KELLIE: My husband and I finally had the chance to try The Rind (1801 L Street) recently. I’d been drooling over their menu for ages. You really can’t go wrong with good cheese I’ve always said that’s the number one reason I could never be a vegan: cheese. (I’m sure their wine and beer are great too, but I’m pregnant…so that wasn’t happening this time around.) They have comforting warm grilled cheese and mac and cheese dishes and even do a pairing of Ginger Elizabeth’s chocolates with cheese – yum! The Rind really has a special niche in Sacramento that I think will keep them around for the long haul. Plus if we succeed in bringing back a Sacramento Public Market, the Rind would fit the vibe nicely!
LAURA: In the beginning, I was a huge fan of Lounge on 20 (we even hosted our first SMEB there), but as time went on, the crowd got lamer and the prices got higher … and it started to feel like something that didn’t fit Sacramento’s vibe. Enter LowBrau (1015 20th Street) with its innovative concept, laidback scene, food-coma-inducing menu and killer patio (a must with our weather). Owner Clay Nutting is uber-involved in the community and seems dedicated to bring innovative music and events to the grid (see le twist Tuesdays and Midtown Arts Festival to name a few). They need to continue to work on their service (the bartenders can be rude, and it can take forever to get a drink), but I think they have a winning concept that will last.
LAUREN KIMZEY: Over the years, many a restaurant bar have occupied the space that is now Red Rabbit Kitchen + Bar. When I first moved to Sacramento it was GV Hurley’s, then closed and became Red Lotus which also sadly closed – to this day, I still miss Chef Billy Ngo’s fabulous avant-garde Asian-fusion creations. So when it reopened as Red Rabbit (2718 J Street), I was totally suspect of its longevity. After going there a couple times, however, it became clear to me this place is in it for the long haul. I think what sets Rabbit apart from its predecessors is its appeal to wide range of clientele and how different it is in comparison to neighboring restaurants and bars. The evolving restaurant menu features seasonal ingredients and can accommodate the most simple to refined palates. As a self-proclaimed craft beer nerd, I love their rotating tap selection featuring local breweries like my beloved Track 7. Their hand-crafted cocktail list is full of Red Rabbit originals and classic favorites with a twist. All this combined with a powerhouse duo of well known Sacramento restaurant and bar heavyweights at the helm, Red Rabbit is quickly becoming a Sacramento staple and, in my opinion, is here to stay.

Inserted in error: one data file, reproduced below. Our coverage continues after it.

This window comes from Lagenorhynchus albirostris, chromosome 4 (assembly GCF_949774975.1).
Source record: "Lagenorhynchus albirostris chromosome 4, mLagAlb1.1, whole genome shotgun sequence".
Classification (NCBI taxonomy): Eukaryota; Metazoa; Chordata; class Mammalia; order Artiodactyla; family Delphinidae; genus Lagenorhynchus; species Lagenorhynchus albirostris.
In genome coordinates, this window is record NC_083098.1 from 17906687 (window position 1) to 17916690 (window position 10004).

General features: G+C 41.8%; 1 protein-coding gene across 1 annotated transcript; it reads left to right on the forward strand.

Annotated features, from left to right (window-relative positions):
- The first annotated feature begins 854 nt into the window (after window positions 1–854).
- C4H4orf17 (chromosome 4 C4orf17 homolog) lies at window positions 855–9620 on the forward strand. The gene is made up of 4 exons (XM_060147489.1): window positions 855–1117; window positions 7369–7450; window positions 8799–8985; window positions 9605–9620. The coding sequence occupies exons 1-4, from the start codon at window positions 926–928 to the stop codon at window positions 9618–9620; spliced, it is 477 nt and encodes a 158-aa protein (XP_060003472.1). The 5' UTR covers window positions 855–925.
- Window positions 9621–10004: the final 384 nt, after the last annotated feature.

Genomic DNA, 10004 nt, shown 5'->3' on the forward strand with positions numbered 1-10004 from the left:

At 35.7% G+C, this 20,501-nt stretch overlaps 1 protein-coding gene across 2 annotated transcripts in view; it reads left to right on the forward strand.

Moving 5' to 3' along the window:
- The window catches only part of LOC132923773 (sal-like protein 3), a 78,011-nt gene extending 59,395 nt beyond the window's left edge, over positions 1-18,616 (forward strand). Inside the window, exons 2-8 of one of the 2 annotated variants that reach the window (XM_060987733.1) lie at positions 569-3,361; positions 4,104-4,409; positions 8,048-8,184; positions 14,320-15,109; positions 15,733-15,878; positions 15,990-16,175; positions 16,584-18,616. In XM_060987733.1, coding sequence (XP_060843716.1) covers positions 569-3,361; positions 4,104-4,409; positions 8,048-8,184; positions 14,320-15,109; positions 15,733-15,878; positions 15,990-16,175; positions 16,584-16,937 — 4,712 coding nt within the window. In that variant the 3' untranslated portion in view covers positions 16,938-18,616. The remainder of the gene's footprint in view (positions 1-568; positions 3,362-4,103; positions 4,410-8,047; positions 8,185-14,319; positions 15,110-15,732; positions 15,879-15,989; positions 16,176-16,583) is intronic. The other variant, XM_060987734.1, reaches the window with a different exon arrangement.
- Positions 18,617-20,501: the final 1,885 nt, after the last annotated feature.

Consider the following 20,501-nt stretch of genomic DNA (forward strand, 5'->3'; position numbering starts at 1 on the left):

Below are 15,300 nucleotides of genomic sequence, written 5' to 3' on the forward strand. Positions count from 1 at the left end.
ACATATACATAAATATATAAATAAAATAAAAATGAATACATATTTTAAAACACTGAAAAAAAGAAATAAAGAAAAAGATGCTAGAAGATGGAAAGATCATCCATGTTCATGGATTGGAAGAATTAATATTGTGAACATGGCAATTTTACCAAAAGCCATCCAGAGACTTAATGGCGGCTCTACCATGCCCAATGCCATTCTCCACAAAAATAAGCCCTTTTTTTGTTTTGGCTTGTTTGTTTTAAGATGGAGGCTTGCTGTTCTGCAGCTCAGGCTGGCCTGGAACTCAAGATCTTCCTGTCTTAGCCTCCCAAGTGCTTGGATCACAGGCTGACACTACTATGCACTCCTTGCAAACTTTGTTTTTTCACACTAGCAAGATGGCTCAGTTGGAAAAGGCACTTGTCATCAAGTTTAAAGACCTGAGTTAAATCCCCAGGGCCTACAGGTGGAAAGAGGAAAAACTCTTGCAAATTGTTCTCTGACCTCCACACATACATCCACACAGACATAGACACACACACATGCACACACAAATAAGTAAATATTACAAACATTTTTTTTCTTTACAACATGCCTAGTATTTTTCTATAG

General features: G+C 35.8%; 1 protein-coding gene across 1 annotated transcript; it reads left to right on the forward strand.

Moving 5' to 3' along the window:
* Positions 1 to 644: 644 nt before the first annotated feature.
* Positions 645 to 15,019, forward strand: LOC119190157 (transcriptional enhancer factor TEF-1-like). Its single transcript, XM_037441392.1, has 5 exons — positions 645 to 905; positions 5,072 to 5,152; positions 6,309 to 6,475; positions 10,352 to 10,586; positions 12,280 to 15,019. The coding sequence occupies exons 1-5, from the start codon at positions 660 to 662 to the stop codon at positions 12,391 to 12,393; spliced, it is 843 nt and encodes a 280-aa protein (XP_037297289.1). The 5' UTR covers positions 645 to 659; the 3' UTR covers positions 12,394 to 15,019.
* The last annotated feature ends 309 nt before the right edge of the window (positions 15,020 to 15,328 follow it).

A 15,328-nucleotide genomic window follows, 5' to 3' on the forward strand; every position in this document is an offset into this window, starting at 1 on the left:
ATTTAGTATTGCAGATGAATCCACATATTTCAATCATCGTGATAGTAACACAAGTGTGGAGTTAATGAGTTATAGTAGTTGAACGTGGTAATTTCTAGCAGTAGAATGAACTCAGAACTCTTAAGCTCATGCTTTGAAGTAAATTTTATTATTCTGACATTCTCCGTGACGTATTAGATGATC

MAYA WALLACE: I wish eternal success to the new businesses that have sprung up in the grid over the past few years, but I am sometimes skeptical of their long-term viability. There is, however, one semi-Johnny-come-lately that I expect to be visiting for many years to come: Magpie Cafe (1409 R Street). Magpie concocts rustic fare from seasonally available foods (aka the ubiquitous farm-to-fork) and has been doing so since it opened in 2009, before it was cool. I know Magpie is here to stay because it’s always filled with people of all ages, shapes and sizes when I visit, and I’ve never been disappointed. Magpie’s menu is inventive and always changing, but doesn’t overshadow the food. I’ve managed to partake of hearty beef stew, high-end banh mi, a smoked trout omelet, a smorgasbord of fancy cheeses and heirloom tomatoes, and, most recently, a ginger and orange ice cream sandwich. A menu with no caveats. That has staying power.